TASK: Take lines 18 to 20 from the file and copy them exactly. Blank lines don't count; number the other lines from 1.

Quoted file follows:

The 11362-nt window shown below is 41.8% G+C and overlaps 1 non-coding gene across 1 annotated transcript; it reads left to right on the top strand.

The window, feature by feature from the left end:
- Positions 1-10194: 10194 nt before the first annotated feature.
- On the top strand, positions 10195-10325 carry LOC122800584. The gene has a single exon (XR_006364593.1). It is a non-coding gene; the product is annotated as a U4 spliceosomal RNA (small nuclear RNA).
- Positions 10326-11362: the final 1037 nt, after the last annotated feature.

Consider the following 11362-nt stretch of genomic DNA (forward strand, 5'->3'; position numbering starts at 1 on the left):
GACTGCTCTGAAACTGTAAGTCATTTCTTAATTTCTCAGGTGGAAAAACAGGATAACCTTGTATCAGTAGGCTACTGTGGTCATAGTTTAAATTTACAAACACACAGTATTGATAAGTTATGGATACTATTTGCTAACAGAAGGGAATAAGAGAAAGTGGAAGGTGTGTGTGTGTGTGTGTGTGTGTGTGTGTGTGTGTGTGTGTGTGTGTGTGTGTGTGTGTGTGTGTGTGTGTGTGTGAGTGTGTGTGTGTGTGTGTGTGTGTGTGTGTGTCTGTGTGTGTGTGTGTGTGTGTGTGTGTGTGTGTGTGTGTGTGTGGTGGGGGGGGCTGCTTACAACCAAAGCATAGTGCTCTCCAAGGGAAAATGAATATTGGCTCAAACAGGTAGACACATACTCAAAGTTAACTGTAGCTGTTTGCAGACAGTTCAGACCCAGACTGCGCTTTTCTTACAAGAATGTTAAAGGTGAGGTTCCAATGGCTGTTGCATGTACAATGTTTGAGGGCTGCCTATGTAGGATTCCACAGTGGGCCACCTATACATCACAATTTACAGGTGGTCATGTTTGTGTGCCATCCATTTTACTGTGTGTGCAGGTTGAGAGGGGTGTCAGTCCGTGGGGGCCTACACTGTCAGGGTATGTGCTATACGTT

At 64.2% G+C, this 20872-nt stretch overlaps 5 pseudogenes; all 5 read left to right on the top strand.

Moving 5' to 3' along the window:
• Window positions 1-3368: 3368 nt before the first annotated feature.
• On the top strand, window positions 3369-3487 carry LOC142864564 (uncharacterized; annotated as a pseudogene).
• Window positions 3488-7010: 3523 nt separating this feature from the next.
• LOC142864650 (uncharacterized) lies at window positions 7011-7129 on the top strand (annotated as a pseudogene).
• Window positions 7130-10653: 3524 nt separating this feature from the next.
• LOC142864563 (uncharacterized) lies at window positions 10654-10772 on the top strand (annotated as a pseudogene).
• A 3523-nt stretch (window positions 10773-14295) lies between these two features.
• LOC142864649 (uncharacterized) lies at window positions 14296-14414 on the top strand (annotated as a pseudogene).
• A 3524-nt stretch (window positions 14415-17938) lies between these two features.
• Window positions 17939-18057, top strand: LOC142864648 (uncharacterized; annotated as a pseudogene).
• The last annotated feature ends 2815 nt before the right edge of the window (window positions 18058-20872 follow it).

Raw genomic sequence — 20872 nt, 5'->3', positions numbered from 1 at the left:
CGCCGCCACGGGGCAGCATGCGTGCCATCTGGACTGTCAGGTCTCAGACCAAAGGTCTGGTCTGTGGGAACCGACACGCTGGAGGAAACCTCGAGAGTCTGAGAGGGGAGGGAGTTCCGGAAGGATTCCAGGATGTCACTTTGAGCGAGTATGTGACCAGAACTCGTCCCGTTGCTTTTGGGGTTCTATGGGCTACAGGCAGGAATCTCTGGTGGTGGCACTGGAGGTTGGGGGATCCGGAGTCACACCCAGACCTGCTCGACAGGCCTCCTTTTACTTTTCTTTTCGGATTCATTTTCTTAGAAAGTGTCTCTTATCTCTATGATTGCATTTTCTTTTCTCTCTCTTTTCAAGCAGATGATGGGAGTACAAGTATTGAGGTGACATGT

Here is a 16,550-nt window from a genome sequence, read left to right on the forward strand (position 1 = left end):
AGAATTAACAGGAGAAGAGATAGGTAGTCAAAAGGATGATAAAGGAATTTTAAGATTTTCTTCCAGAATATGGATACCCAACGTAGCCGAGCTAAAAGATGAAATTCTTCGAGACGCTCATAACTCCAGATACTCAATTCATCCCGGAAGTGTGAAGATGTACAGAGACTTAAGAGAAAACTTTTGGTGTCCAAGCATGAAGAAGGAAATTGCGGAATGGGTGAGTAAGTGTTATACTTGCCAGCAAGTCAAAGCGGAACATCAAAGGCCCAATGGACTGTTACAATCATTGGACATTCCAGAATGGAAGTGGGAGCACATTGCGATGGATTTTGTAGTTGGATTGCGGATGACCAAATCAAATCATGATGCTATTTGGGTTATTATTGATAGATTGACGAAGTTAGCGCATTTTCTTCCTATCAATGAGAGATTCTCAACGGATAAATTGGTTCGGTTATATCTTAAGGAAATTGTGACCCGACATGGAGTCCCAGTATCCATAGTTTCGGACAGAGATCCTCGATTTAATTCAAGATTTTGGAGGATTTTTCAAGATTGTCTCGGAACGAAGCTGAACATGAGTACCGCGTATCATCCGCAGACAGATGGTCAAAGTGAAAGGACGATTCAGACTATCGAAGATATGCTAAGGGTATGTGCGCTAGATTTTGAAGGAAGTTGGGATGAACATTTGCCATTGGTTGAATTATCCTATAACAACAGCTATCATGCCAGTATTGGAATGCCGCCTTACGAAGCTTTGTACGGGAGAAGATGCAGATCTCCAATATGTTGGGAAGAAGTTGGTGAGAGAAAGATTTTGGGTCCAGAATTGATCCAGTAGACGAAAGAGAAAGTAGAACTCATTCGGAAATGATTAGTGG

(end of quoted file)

• A 3524-nt stretch (window positions 14415-17938) lies between these two features.
• Window positions 17939-18057, top strand: LOC142864648 (uncharacterized; annotated as a pseudogene).
• The last annotated feature ends 2815 nt before the right edge of the window (window positions 18058-20872 follow it).